MOSCOW, JUNE 11 -- In a gesture that Baltic leaders said could mark a major step in breaking their impasse with Moscow, Soviet President Mikhail Gorbachev has agreed to meet Tuesday with the leaders of Lithuania, Estonia and Latvia to discuss the region's bid for independence.

The three Baltic leaders will meet with Gorbachev as members of a Soviet presidential advisory group, the recently created Federation Council, and then later in separate sessions. The Soviet leader's encounter with Lithuanian President Vytautas Landsbergis will be the first time the two have met since the republic's March 11 declaration of independence.

Lithuanian legislator Algimantas Cekoulis said that Soviet Prime Minister Nikolai Ryzhkov "is still insisting on calling the meetings Tuesday 'discussions' rather than official negotiations, but it's clear we are moving ahead." Ryzhkov is also scheduled to meet with Lithuanian Prime Minister Kazimiera Prunskiene.

Cekoulis said the Lithuanian parliament's offer last month to suspend laws passed after the March 11 declaration during negotiations with Moscow was "instrumental in bringing Moscow to the table." Gorbachev and Ryzhkov had said earlier that they wanted Lithuania to suspend the declaration itself before negotiations could begin. The Kremlin cut off oil and many other raw-material shipments to Lithuania in April to press the republic into abandoning the declaration.

During the Washington summit earlier this month, the White House reportedly tried to put only minimal pressure on Gorbachev to permit Baltic independence, despite the Kremlin's economic embargo on Lithuania. The lifting of the embargo and the start of official negotiations with the Baltic republics would probably help Gorbachev's case in the U.S. Congress, where the fate of a U.S.-Soviet trade bill signed at the summit will be decided.

While all three Baltic republics have declared independence this year under differing formulas, Gorbachev has insisted that secession from the Soviet Union can come only through a new law that requires a republic-wide referendum, followed by a transition period of up to five years. In recent weeks he has said that independence could take anywhere from two to seven years.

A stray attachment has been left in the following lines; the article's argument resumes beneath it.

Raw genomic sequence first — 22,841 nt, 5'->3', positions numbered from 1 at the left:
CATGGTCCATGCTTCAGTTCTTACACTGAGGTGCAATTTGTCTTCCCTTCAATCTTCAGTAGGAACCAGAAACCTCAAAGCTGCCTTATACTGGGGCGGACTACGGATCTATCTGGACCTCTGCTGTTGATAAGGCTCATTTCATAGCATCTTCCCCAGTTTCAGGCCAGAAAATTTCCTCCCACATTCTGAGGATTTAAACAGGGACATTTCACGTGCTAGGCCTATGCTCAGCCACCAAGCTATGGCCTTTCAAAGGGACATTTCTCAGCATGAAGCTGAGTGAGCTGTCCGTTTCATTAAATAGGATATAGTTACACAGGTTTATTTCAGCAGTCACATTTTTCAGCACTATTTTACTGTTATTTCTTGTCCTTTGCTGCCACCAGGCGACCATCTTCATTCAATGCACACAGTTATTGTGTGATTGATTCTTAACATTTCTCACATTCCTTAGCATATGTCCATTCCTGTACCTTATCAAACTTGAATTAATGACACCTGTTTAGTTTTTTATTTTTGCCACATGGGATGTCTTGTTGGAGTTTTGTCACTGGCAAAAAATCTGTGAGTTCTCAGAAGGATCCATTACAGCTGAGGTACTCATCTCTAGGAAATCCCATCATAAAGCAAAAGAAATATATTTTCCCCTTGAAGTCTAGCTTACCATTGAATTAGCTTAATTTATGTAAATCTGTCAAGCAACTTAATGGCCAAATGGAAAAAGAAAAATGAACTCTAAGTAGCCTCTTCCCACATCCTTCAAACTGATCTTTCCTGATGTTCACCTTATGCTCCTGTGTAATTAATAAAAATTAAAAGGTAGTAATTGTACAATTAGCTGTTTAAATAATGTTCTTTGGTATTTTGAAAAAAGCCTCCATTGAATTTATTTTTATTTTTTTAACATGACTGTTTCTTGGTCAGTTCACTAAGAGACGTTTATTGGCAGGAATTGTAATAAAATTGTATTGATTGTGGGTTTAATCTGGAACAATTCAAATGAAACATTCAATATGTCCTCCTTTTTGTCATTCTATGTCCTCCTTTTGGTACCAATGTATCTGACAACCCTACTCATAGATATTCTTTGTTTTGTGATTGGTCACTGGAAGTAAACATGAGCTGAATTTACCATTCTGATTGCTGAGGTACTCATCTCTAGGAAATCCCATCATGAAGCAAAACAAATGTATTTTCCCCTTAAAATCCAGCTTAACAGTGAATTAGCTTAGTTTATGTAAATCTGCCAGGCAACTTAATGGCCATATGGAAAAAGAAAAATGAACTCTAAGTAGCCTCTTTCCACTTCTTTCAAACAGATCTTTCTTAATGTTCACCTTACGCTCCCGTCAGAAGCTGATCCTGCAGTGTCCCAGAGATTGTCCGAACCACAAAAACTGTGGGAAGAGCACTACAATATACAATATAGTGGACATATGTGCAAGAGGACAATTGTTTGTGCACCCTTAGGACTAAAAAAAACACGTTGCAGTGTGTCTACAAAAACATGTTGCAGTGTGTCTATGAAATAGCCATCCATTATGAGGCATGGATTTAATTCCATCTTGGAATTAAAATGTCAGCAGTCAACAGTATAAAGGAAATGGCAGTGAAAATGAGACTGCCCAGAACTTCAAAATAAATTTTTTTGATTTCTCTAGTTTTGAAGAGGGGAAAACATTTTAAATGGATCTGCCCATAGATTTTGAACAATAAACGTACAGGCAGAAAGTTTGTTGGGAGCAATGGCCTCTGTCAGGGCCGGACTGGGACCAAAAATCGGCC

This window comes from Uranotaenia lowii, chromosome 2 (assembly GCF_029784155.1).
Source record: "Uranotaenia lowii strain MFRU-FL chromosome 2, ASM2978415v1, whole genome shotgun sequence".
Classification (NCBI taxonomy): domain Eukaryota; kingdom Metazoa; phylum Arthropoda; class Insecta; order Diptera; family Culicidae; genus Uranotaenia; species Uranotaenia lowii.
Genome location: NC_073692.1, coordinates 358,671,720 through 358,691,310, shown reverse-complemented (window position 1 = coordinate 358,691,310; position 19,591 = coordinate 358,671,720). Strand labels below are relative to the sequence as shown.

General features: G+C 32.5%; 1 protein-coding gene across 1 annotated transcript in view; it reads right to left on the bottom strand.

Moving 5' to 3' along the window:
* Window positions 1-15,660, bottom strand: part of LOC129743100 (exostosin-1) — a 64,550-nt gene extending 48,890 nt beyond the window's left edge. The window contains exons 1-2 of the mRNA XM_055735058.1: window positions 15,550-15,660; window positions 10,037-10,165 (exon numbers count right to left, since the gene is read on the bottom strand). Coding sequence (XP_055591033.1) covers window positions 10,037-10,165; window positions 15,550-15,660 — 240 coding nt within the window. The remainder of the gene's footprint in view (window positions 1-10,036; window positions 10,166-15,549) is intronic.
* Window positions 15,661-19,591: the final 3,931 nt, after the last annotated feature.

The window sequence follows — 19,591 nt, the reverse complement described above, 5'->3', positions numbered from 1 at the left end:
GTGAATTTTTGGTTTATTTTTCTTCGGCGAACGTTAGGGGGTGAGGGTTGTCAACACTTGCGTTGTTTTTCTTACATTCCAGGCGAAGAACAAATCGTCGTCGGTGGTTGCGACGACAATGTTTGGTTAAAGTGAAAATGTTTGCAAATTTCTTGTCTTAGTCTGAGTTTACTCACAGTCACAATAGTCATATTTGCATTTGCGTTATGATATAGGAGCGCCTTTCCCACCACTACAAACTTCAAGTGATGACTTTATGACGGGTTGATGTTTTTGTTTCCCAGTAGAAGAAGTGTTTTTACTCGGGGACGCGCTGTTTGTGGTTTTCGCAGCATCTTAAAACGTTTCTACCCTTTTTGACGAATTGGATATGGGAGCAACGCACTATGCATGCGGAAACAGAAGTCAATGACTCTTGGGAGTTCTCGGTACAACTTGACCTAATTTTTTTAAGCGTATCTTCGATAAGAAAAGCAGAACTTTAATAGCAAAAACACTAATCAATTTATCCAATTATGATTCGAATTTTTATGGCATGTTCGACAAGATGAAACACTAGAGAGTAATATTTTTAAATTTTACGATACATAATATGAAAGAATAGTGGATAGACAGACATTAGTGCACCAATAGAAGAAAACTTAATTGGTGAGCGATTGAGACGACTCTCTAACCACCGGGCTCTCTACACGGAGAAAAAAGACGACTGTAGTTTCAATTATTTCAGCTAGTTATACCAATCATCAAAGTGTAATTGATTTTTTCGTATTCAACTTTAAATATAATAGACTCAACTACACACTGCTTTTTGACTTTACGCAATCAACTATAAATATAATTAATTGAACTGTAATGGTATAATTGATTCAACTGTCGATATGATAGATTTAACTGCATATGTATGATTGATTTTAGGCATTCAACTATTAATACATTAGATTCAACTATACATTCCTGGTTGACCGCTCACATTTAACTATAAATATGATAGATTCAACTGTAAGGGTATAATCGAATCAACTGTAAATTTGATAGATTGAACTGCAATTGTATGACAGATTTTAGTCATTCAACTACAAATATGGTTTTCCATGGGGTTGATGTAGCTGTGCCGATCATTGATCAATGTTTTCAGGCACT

The presidents of the three republics -- Arnold Ruutel of Estonia, Anatolijs Gorbunovs of Latvia and Landsbergis of Lithuania -- formed a Baltic Alliance in May to coordinate their attempts to win independence. The three Baltic leaders say they are exempt from the new secession law, since their republics were forcibly annexed in 1940 as the result of a secret pact between Moscow and Nazi Germany and never willingly accepted membership in the Soviet Union.

Even as they waited for hopeful signs from the Kremlin, the three republics have won a few moral victories in recent weeks. The most significant came during the Washington summit when the new president of the powerful Russian republic, maverick populist Boris Yeltsin, expressed public support for the Baltics and discussed the possibility of creating direct trade and political links with them.

Gorbachev is also scheduled to speak Tuesday before the Supreme Soviet, the nation's standing legislature, on the new Soviet government plan for economic reform. The plan has been roundly criticized as indecisive, even by Gorbachev's economic advisers.

The legislatures in all three Slavic republics -- Russia, the Ukraine and Byelorussia -- already have denounced the plan, saying that its proposal to double and triple food prices without moving more quickly to eliminate centralized planning and other remnants of the Stalinist command economy will lead only to social disorder.

In his speech, Gorbachev is expected to urge the Supreme Soviet to pass the transition plan as written. But, government sources say, he may yet blame the new plan's deficiencies on Prime Minister Ryzhkov's government, force Ryzhkov's resignation and move more decisively toward the establishment of a market economy.

With his new public platform, Yeltsin has attacked the economic overhaul for making clear how it would hurt the consumer without ensuring some degree of economic benefit. Yeltsin told a television interviewer Saturday night that he had an "alternative plan" but gave no details.

Gorbachev also faces the possibility of a sharp split in the Communist Party. In an interview, Vyacheslav Shostokovsky, rector of the Party's Higher School, said that the recent creation of a hard-line, neo-Stalinist Russian Communist Party in Leningrad has "made clear the battle lines."

"If this alliance of party hacks and regional leaders and workers' fronts shows any strength, you might find the radicals and the moderates making common cause," Shostokovsky said. "The key question now is where does Gorbachev stand? So far he has been unable to push away the conservatives, the {party stalwarts}. He may want to do it, but so far he doesn't seem willing to take the risk."